Platinum Partner
java

To Assert or Not to Assert

Some of the strongest objections I get from people is on my stance on what I call “defensive programming”. You know all those asserts you sprinkle your code with. I have a special hate relationship against null checking. But let me explain.

At first, people wrote code, and spend a lot of time debugging. Than someone came up with the idea of asserting that some set of things should never happen. Now there are two kinds of assertions, the ones where you assert that an object will never get into on inconsistent state and the ones where you assert that objects never gets passed a incorrect value. The most common of which is the null check.

Than some time later people started doing automated unit-testing, and a weird thing happened, those assertions are actually in the way of good unit testing, especially the null check on the arguments. Let me demonstrate with on example.

class House {
  Door door;
  Window window;
  Roof roof;
  Kitchen kitchen;
  LivingRoom livingRoom;
  BedRoom bedRoom;

  House(Door door, Window window,
            Roof roof, Kitchen kitchen,
            LivingRoom livingRoom,
            BedRoom bedRoom){
    this.door = Assert.notNull(door);
    this.window = Assert.notNull(window);
    this.roof = Assert.notNull(roof);
    this.kitchen = Assert.notNull(kitchen);
    this.livingRoom = Assert.notNull(livingRoom);
    this.bedRoom = Assert.notNull(bedRoom);
  }

  void secure() {
    door.lock();
    window.close();
  }
}

Now let’s say that i want to test the secure() method. The secure method needs door and window. Therefore my ideal would look like this.

testSecureHouse() {
  Door door = new Door();
  Window window = new Window();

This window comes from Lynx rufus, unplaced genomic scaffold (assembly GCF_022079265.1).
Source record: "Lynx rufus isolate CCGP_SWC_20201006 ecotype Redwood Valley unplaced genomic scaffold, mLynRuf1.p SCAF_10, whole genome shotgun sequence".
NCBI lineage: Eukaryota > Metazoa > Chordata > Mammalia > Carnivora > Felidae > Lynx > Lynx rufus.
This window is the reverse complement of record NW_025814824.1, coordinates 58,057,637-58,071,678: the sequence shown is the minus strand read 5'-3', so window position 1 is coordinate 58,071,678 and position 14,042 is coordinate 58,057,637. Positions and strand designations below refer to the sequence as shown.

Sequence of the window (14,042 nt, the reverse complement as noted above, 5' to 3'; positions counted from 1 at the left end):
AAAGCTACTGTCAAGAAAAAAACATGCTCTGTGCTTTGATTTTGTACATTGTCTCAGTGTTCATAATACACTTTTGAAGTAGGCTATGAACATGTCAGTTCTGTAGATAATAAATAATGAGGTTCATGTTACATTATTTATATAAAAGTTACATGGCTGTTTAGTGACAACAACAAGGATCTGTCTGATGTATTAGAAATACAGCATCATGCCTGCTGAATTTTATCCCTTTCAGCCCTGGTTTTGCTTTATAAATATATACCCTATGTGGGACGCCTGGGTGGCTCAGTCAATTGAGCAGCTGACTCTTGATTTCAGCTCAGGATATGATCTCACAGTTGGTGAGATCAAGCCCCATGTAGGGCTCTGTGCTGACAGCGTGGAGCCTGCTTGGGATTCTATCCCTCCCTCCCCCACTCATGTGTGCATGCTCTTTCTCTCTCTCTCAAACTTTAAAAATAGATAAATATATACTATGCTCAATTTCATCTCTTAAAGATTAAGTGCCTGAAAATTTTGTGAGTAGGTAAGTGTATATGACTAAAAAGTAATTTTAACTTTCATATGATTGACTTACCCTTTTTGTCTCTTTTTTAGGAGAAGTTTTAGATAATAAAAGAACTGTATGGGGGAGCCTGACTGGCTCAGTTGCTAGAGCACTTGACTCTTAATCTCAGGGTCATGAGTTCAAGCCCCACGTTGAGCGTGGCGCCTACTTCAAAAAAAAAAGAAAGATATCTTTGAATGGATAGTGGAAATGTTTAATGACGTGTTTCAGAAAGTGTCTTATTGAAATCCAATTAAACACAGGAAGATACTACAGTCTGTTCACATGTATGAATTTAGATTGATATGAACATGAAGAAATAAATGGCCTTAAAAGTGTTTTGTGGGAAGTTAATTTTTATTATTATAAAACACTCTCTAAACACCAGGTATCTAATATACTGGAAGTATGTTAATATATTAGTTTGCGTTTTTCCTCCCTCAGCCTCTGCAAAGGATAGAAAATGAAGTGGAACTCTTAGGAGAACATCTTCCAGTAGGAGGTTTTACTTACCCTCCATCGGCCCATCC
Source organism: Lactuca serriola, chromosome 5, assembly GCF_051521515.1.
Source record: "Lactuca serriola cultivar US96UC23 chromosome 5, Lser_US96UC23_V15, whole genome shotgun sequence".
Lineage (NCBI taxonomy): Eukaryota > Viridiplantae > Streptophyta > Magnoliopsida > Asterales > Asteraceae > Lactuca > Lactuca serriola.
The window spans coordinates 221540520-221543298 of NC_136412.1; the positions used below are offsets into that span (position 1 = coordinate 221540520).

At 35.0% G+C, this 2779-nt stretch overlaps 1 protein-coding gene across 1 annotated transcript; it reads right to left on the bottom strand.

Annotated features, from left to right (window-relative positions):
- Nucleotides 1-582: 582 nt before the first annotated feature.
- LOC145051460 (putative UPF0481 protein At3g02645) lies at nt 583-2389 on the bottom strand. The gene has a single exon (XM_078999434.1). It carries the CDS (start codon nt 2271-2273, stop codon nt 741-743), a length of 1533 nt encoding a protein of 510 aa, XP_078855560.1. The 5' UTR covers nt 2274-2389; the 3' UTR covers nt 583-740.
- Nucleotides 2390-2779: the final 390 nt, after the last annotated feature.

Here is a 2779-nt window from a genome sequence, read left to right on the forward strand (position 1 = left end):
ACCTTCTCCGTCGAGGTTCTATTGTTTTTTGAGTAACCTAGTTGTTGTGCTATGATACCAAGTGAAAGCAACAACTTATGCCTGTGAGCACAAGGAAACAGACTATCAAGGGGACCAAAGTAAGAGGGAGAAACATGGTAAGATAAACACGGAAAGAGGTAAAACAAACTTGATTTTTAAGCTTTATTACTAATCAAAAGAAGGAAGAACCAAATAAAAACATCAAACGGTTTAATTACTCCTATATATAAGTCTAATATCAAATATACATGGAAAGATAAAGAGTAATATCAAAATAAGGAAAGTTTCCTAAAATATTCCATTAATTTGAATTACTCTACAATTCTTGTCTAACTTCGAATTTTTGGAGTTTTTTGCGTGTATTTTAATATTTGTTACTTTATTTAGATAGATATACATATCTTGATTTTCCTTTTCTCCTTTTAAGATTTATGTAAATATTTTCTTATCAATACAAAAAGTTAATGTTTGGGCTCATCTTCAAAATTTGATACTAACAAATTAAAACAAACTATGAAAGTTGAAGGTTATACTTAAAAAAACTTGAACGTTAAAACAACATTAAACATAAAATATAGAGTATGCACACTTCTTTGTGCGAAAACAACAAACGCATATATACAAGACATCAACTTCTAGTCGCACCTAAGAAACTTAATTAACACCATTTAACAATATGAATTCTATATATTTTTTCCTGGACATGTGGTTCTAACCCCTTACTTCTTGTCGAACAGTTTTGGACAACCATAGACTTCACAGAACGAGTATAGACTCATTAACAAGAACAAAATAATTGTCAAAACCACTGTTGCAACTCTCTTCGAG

House house = new House(door, window,
             null, null, null, null);

  house.secure();

  assertTrue(door.isLocked());
  assertTrue(window.isClosed());
}

Since the secure() method only needs to operate on door, and window, those are the only objects which I should have to create. For the rest of them I should be able to pass in null. null is a great way to tell the reader, “these are not the objects you are looking for”. Compare the readability with this:

testSecureHouse() {
  Door door = new Door();
  Window window = new Window();
  House house = new House(door, window,
    new Roof(),
    new Kitchen(),
    new LivingRoom(),
    new BedRoom());

  house.secure();

  assertTrue(door.isLocked());
  assertTrue(window.isClosed());
}

If the test fails here you are now sure where to look for the problem since so many objects are involved. It is not clear from the test that that many of the collaborators are not needed.

However this test assumes that all of the collaborators have no argument constructors, which is most likely not the case. So if the Kitchen class needs dependencies in its constructor, we can only assume that the same person who put the asserts in the House also placed them in the Kitchen, LivingRoom, and BedRoom constructor as well. This means that we have to create instances of those to pass the null check, so our real test will look like this:

testSecureHouse() {
  Door door = new Door();
  Window window = new Window();
  House house = new House(door, window,
    new Roof(),
    new Kitchen(new Sink(new Pipes()),
           new Refrigerator()),
    new LivingRoom(new Table(), new TV(), new Sofa()),
    new BedRoom(new Bed(), new Closet()));

  house.secure();

  assertTrue(door.isLocked());
  assertTrue(window.isClosed());
}

Your asserts are forcing you to create so many objects which have nothing to do with the test and only confuse the reader and make the tests hard to write. Now I know that a house with a null roof, livingRoom, kitchen and bedRoom is an inconsistent object which would be an error in production, but I can write another test of my HouseFactory class which will assert that it will never happen.

Now there is a difference if the API is meant for my internal consumption or is part of an external API. For external API I will often times write tests to assert that appropriate error conditions are handled, but for the internal APIs my tests are sufficient.

I am not against asserts, I often use them in my code as well, but most of my asserts check the internal state of an object not wether or not I am passing in a null value. Checking for nulls usually goes against testability, and given a choice between well tested code and untested code with asserts, there is no debate for me which one I chose.

From http://misko.hevery.com/

{{ tag }}, {{tag}},

{{ parent.title || parent.header.title}}

{{ parent.tldr }}

{{ parent.urlSource.name }}
{{ parent.authors[0].realName || parent.author}}

{{ parent.authors[0].tagline || parent.tagline }}

{{ parent.views }} ViewsClicks
Tweet

{{parent.nComments}}